Authors note: This is the third installment of a four part series on the Emergent Church. To read the first installment, click here.
The Emergent churches slippery ideas about propositional truth and theology in process lead to the idea that God is practically unknowable. This is true because for Emergents, any attempt to put God into language is futile. “Since language is inherently ambiguous in its attempts to describe all external, abstract realities, and therefore unable to express unequivocal truth, how can we refer to any truth as absolute” (Tomlinson 102)? Because only God is absolute, words cannot be (Bell 23). Later in Velvet Elvis, Bell writes that language fails because the Christian faith is mysterious, and it is idolatry to put God into words definitively (32). These ideas however did not stop Bell from writing that “God has no shape or form” (23). Is Bell committing idolatry in saying this? Lack of belief in definitive language has not stopped Bell from writing an entire book concerning what he believes the Bible and Christianity are all about (or, rather, what they are not about).
Ideology, according to Peter Rollins, is actually idolatry. Ideology is understood as making God conceptually evident (Rollins 12). The Bible is contradictory, fractured, and full of variances (Rollins 13). According to Rollins, the Bible is so vibrant, so dynamic in nature, so full of different genres of writing that it is simply a mixture of different voices that cannot be harmonized. “…any systematic attempt to master the text [is] both violent and irredeemably impossible” (Rollins 13). McLaren, like Rollins, disdains the idea of systematic theology:
“At the heart of the theological project in the late modern world was the assumption that that one could and should reduce all revealed truth into propositions and organize those propositions into an outline that exhaustively contains and serves as the best vehicle for truth” (McLaren 152).
Christian words like omnipresent, omnipotent and omniscient are, for McLaren, simply “theological” jargon (152).
Emergent writers dislike certain words that conservative Protestants use about the Bible; words like inerrancy, objective, and absolute (McLaren 164). The implication of the Bible making no claim of inerrancy about itself, is that it is not inerrant (Tomlinson 110). On the more liberal (for lack of a better term) side of the Emergent conversation, Kester Brewin writes that the Old Testament is about people getting to know God and Israel’s spiritual maturity (62). This is apparently Brewin’s explanation for how the God of the Old Testament can be compassionate, inclusive, and gracious, as well as a God who desires plunder and slaughter (62). It was not God’s problem, but rather the God’s people’s ever growing knowledge of him and their growth in spiritual maturity.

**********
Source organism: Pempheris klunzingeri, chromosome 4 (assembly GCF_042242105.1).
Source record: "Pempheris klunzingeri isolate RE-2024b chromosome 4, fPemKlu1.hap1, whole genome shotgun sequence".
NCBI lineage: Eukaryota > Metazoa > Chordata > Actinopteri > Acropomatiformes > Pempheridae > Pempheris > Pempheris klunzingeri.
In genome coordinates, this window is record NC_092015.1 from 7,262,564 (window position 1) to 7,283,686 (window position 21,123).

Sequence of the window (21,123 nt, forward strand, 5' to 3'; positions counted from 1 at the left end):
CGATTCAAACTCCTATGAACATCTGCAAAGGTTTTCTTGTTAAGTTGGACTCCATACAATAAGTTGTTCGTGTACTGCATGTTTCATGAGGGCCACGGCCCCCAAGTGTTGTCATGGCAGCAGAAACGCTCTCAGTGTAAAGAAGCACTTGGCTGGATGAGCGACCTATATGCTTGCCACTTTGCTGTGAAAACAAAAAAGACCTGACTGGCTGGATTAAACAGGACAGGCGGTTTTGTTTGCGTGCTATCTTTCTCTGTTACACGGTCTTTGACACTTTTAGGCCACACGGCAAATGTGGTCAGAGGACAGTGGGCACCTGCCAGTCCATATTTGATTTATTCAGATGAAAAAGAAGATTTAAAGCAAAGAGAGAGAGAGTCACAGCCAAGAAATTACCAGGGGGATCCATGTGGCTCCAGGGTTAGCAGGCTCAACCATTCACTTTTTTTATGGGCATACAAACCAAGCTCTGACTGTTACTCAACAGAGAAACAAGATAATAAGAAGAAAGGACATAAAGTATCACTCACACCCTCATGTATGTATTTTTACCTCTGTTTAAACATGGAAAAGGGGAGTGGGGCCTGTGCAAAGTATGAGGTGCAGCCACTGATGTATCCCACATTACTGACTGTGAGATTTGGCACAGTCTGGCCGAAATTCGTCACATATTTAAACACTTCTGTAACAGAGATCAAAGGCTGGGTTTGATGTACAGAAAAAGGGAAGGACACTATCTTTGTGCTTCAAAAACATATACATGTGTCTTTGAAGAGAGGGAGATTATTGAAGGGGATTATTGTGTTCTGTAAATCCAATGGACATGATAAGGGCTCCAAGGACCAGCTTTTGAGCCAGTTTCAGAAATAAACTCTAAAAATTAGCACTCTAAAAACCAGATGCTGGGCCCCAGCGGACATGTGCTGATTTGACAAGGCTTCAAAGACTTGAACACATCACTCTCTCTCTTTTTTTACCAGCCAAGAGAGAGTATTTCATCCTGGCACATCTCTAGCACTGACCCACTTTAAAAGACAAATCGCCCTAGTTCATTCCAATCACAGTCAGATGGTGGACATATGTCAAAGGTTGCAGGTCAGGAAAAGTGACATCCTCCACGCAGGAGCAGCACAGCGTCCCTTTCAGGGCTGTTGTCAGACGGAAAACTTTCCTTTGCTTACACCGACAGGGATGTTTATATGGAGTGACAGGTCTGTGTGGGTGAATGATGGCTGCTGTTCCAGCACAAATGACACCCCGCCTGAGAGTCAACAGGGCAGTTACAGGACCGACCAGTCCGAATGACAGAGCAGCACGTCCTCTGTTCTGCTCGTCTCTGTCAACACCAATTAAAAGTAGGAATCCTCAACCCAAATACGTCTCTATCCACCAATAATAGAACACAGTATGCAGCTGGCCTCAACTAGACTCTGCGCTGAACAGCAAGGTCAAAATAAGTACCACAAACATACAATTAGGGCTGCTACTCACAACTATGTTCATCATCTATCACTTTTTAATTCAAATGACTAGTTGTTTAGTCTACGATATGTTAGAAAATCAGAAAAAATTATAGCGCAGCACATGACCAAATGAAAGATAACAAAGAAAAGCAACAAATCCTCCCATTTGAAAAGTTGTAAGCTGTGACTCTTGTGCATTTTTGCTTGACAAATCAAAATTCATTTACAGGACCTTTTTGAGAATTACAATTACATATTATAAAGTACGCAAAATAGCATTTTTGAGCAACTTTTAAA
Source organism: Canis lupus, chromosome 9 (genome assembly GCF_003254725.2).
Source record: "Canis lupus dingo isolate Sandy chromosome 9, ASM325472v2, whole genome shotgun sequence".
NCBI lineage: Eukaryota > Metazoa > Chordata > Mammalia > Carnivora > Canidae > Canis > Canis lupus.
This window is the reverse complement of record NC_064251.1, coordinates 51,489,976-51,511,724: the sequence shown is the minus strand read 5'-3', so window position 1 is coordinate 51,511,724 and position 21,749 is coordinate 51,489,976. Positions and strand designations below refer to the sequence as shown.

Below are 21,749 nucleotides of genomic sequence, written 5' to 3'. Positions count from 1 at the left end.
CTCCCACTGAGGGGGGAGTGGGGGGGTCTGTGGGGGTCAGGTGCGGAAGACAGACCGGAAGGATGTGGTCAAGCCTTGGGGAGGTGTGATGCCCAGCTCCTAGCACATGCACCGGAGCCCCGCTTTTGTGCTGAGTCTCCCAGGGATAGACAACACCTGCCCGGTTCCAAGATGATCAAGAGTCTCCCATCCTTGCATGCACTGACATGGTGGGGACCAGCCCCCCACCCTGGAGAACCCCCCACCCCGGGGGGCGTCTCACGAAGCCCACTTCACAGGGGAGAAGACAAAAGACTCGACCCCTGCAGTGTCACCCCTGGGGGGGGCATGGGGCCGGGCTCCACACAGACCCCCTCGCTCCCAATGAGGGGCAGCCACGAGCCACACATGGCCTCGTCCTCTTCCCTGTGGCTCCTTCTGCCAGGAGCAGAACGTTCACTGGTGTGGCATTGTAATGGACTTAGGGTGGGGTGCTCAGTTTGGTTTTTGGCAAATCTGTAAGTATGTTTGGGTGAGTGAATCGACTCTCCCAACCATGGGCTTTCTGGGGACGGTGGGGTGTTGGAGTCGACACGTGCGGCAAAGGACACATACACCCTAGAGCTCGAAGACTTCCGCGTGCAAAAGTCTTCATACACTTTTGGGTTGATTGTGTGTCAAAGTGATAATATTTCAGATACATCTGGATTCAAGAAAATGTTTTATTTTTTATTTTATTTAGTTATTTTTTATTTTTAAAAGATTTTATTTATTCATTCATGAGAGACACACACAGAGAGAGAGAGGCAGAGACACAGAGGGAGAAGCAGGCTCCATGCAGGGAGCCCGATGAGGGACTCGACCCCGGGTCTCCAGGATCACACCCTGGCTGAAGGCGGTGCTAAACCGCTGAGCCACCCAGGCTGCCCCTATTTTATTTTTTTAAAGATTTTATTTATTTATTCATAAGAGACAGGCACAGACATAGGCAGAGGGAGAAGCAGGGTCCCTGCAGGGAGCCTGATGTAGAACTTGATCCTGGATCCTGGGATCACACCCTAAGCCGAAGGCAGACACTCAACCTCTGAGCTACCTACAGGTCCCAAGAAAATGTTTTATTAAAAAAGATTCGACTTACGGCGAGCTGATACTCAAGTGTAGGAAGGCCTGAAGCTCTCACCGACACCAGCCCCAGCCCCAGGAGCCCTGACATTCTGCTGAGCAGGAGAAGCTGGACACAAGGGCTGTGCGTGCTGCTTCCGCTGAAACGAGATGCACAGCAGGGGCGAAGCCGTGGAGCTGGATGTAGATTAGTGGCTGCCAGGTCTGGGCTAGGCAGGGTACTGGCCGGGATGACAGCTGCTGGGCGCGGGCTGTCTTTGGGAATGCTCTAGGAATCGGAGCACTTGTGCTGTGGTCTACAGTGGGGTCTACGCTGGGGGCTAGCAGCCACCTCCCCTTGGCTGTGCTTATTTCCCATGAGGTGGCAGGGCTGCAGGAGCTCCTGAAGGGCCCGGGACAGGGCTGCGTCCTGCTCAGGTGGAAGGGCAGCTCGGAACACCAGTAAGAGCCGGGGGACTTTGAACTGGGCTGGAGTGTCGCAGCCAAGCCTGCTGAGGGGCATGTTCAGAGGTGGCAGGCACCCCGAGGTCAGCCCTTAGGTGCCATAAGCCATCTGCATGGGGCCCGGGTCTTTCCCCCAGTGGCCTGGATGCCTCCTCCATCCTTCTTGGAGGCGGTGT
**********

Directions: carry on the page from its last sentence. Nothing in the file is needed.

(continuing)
Throughout church history, theologians have constantly said that God is indeed incomprehensible. God is inexhaustible, the finite cannot encompass his infinity, and he is beyond human imagining. Isaiah 55:8-9 states,
“For my thoughts are not your thoughts, neither are your ways my ways, declares the Lord. For as the heavens are higher than the earth, so are my ways higher than your ways and my thoughts than your thoughts.”
The Christian is faced with a dilemma. How much can one claim to know about God? Christians are overcome, like David, with God’s loving knowledge of everything they do and exclaim with the Psalmist, “Such knowledge is too wonderful for me; it is high; I cannot attain it” (Psalm 139: 6). No Christian can count the thoughts of God: “How precious to me are your thoughts, O God! How vast is the sum of them! If I would count them, they are more than the sand. I awake, and I am still with you” (Psalm 139:17-18). “Great is the Lord, and greatly to be praised, and his greatness is unsearchable” (Psalm 145:3). God’s understanding is beyond measure (Psalm 145:4-5). “Can you find out the deep things of God? Can you find out the limit of the Almighty” (Job 11:7)?
Taking all these passages into account, one might think that Emergent writers are on to something. Can Christian’s say that they know God with him being so high and far above them? The answer is explicated in Romans 11:33-36 which says:
“Oh, the depth of the riches and wisdom and knowledge of God! How unsearchable are his judgments and how inscrutable his ways! For who has known the mind of the Lord, or who has been his counselor?” Or who has given a gift to him that he might be repaid?” For from him and through him and to him are all things. To him be glory forever. Amen.”
At first glance, this passage seems to reflect what all the other passages were saying above. But one is prompted to ask the question, what led Paul to pen this doxology? The answer lies in all the things that Paul set forth throughout the entire book of Romans before hand, especially the explication of God’s redeeming work to the Gentiles. So what brought Paul to extol the unsearchable riches and wisdom of God was based on what had been revealed to Paul. Elsewhere, Paul refers to this message as the secret of the gospel, or the “[secret] of Christ” (Ephesians 3:4). In striking language, Paul says that this “…[secret] was made known to me by revelation…” (Ephesians 3:3 emphasis mine). A secret is something that is kept hidden, but Paul says that it has been made known to him. Apparently this Apostle of Christ is as arrogant as the evangelical Christians who claim that they know the things of God! What is the secret that was made known to Paul? “This mystery is that the Gentiles are fellow heirs, members of the same body, and partakers of the promise in Christ Jesus through the gospel” (Ephesians 3:6). It was Paul’s desire that Christians would, “…have strength to comprehend with all the saints what is the breadth and length and height and depth, and to know the love of Christ that surpasses knowledge, that you may be filled with all the fullness of God” (Ephesians 3:18). How is this possible? How can one have the strength to know that which is unsearchable and that which surpasses knowledge? Because Christians have been let in on the wonderful plans and secrets of God laid out in Christ Jesus for their salvation!